Complex Systems Simulation and Optimization
NREL's computational science experts work on the design of complex data structures, software systems, algorithms, and numerical methods for efficient simulation and modeling.
In the study of systems, complexity may arise within the modeled system itself, or in the associated simulation or optimization framework. NREL's capabilities are aligned with three main enabling topic areas to embrace and manage complexity: highperformance computing (HPC), computational science, and applied mathematics.
Capabilities
Capabilities in complex systems simulation and optimization include:

HighPerformance Computing
NREL HPC experts collaborate with researchers to take full advantage of advanced computing hardware—such as Peregrine—and software resources necessary to advance clean technologies.
 Applications: Implementations and strategies for using large, highly parallel computer resources—from interacting with users on system use, to improving the mechanisms for using HPC systems.
 Parallel Performance: Improvements to computational science and engineering research by using hundreds to tens of thousands of processing cores all applied to solving a single problem.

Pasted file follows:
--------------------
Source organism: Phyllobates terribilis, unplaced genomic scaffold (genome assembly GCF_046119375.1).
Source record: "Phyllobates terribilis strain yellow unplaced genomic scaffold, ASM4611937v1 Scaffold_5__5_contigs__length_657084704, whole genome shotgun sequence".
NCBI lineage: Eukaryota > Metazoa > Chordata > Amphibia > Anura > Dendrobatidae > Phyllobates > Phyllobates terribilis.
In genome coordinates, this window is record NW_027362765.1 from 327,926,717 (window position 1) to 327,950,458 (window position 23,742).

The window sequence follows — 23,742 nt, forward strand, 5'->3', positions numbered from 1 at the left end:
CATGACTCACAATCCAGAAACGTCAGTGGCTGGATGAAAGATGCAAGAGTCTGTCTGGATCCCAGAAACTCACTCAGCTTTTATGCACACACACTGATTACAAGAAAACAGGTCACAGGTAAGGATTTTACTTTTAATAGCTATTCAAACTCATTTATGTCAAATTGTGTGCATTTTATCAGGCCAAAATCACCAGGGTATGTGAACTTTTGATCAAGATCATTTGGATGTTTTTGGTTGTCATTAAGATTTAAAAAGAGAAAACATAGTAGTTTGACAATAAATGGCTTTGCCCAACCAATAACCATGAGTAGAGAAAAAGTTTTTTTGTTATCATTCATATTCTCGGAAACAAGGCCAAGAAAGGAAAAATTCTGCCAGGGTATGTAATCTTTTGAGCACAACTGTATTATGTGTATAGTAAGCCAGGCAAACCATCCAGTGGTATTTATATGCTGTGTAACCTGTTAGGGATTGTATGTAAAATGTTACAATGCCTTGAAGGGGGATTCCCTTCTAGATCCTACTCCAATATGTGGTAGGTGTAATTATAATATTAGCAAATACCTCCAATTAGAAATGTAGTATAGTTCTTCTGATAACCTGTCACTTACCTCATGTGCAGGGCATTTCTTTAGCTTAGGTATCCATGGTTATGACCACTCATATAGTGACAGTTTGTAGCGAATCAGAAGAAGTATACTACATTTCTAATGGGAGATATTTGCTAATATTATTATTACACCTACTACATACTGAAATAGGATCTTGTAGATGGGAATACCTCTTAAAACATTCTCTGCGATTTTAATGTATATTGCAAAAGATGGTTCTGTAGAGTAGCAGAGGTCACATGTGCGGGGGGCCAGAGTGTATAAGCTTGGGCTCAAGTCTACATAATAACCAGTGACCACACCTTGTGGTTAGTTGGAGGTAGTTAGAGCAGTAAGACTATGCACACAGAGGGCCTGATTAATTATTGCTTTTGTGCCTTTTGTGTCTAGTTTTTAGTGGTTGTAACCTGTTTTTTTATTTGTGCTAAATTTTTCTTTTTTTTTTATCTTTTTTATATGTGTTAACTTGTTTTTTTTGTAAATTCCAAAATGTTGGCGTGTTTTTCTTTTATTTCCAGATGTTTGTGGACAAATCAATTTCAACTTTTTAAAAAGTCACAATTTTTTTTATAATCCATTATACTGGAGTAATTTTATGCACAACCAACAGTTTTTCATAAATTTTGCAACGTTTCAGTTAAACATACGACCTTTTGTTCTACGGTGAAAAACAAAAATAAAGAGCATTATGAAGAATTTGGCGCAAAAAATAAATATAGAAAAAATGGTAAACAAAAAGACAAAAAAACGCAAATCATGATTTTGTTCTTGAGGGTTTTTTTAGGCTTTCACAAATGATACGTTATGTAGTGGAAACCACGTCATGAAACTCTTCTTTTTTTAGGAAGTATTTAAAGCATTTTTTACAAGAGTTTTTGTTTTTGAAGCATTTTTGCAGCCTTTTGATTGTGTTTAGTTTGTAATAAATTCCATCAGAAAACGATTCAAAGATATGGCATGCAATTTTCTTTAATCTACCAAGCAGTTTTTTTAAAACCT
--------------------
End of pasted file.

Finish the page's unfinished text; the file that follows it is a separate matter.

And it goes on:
Software Architecture: Design and optimization of software to take advantage of large hardware resources to address research and analysis goals.

Computational Science
Computational scientists are domain scientists using computers as their primary method of investigating and researching scientific, engineering, and analysis problems. NREL experts in this space focus their research on the following types of systems:
 Atomic, Molecular, Nano, and Biological Systems: Systems where material, chemical, or biological properties emergent over multiple scales or unusual spaces are the primary concern.
 Clean Energy Systems: Modern electric grid and integrated energy systems.

Applied Mathematics
Applied mathematicians improve NREL's ability to address research challenges by bringing new and advanced mathematical techniques to scientific, technical, and analysis problems. Capabilities in this area include:
 Interacting Systems: Mathematics required to describe, model, simulate, solve, explore, and optimize complex systems, whether those systems are interacting atoms, systems of chemical reactions, or engineered systems describing the electric grid.
 Uncertainty Quantification: Mathematics to quantify uncertainty are used to enable decisionmaking and numerics that take the uncertainty of variable renewable resources into account.
 Stochastic Optimization and Control: Formulation and implementation of advanced optimization and control techniques that balance fidelity of representation with computational complexity and take into account uncertainty.
Contact
Wesley Jones
Group Manager, Complex Systems Simulation and Optimiziation
Wesley.Jones@nrel.gov  3032754070